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Krewson leans against tightening occupancy for restaurants, bars

CITY HALL – Mayor Lyda Krewson is pondering a recommendation by a city health advisory panel that the allowable occupancy for bars and restaurants be cut to 25 percent from 50 percent.

But on Friday, she seemed to lean toward keeping things the way they are.

In her regular update on COVID-19 on her Facebook page, Krewson noted that the number of cases for the city per 100,000 people was lower than in other parts of the region.

In the city, there are 42 cases per day for every 100,000 people. In the county, there are 60 per day, or about 50 percent more. The number is 58 per day in the state overall.

“All of these are too high, but the residences and businesses are doing a good job of following the mitigation strategies of mask wearing, hand washing and keeping your groups small,” Krewson said.

“They’re still not good enough, but when you’re 50 percent less than others in the region and of the state, then I think that we’re trying not to layer on new rules,” Krewson said. “We’re trying to get compliance with those rules that are in effect. It’s not something that we’ve ruled out, but it’s very difficult to enforce percentage.”

On Thursday, the city’s Joint Board of Health and Hospitals made an informal and non-binding recommendation to cut the occupancy to 25 percent from 50 percent. The recommendation was non-binding because there wasn’t a quorum, said Jacob Long, the mayor’s director of communications.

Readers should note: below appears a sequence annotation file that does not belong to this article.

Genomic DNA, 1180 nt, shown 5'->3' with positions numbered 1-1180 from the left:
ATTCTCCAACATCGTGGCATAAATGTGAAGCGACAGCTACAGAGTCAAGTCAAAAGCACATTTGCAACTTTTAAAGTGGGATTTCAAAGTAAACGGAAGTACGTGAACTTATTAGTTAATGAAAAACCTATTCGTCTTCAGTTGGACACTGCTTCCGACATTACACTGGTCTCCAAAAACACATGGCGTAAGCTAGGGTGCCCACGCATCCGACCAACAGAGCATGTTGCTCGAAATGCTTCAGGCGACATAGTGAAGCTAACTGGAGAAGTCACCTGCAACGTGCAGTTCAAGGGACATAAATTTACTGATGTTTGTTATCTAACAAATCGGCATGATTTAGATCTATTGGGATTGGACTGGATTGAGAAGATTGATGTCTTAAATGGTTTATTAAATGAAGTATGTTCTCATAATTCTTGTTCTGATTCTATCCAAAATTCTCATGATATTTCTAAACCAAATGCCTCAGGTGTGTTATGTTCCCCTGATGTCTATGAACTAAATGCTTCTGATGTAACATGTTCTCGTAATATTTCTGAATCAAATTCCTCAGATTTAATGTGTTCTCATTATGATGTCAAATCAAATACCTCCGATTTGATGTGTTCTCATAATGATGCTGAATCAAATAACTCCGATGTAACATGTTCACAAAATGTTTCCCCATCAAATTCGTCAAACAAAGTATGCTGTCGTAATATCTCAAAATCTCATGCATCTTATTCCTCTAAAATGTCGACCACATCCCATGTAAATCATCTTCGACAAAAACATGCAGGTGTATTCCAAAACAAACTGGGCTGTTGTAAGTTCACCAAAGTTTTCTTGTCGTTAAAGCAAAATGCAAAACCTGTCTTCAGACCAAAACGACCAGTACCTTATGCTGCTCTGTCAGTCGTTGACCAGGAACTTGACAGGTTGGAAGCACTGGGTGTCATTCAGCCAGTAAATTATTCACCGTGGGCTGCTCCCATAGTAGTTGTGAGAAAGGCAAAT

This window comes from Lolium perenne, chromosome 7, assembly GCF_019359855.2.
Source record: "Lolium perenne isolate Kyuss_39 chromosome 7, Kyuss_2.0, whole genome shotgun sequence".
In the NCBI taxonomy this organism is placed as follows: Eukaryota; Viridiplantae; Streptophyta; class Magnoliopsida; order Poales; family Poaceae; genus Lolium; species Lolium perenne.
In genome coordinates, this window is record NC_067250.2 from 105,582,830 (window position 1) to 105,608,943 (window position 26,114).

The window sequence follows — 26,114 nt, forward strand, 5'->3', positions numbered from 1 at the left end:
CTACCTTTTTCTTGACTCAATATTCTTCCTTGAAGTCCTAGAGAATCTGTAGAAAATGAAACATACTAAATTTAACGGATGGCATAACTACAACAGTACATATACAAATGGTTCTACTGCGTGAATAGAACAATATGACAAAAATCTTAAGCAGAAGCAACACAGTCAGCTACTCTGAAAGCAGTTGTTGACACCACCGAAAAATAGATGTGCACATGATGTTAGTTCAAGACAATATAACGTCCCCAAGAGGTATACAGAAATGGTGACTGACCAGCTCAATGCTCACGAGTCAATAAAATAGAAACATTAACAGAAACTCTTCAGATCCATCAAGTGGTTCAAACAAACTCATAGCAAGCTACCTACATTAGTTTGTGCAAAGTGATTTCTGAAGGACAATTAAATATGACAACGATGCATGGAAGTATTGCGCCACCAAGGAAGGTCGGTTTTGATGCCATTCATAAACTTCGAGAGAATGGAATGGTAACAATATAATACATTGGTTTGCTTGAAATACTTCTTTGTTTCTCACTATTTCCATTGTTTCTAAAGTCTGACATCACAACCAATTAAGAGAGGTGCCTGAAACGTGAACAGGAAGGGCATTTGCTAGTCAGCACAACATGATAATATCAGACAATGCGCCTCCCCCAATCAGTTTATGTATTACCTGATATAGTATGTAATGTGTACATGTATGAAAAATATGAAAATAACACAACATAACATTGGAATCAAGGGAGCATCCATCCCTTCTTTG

Krewson said that whether a restaurant or bar was 50 percent or 25 percent filed might not be the important thing.

“More important than the percent right now and has been all along is the requirement to stay six feet apart,” Krewson said. “It is the social distancing, because if you had a 50 percent or 25 percent occupancy but you were all huddled down here in this part of the room, that wouldn’t do any good at all.”

Most important, though, Krewson said, is “Can a business even open if they can only do 25 percent of their capacity? Can they even afford to pay the rent, keep the lights on, and have a staff there? We’ve been trying to take a very balanced approach on this, which is to keep businesses open, but keep people safe from COVID by enforcing social distances and mask-wearing.”

Andy Karandzieff, owner of Crown Candy Kitchen, 1401 St. Louis Avenue in Old North St. Louis. Photo by Jim Merkel/

One area restaurant owner, Andy Karandzieff, spoke of the difficulty of running a restaurant at a lower occupancy.

“Obviously if that’s what happens, I’m fine with that,” said Karandzieff, the owner of Crown Candy Kitchen. “We all want to do the right thing.”

“A lot of restaurants are trying hard to do the right thing,” Karandzieff said.  But, he added, “None of us based our business model on 25 percent occupancy.”

He said he was fortunate that his iconic business could sell candy online.

In Krewson’s report on her Facebook page, the mayor said it was unlikely that the 11 p.m. closing time for bars would be lifted before New Year’s. Christmas will be like Thanksgiving, she said.

Jim Merkel Born and raised in the St. Louis area, Jim Merkel covered communities throughout the area from 1991 to 2013 for the old Suburban Journals of Greater St. Louis. He is the author of five books about the Gateway City published by Reedy Press. The latest is Growing Up St. Louis: Looking Back Through the Decades. He and his wife, Lorraine, live in the Bevo Mill neighborhood of south St. Louis with Miss Jenny the Cat. For more about Jim, visit

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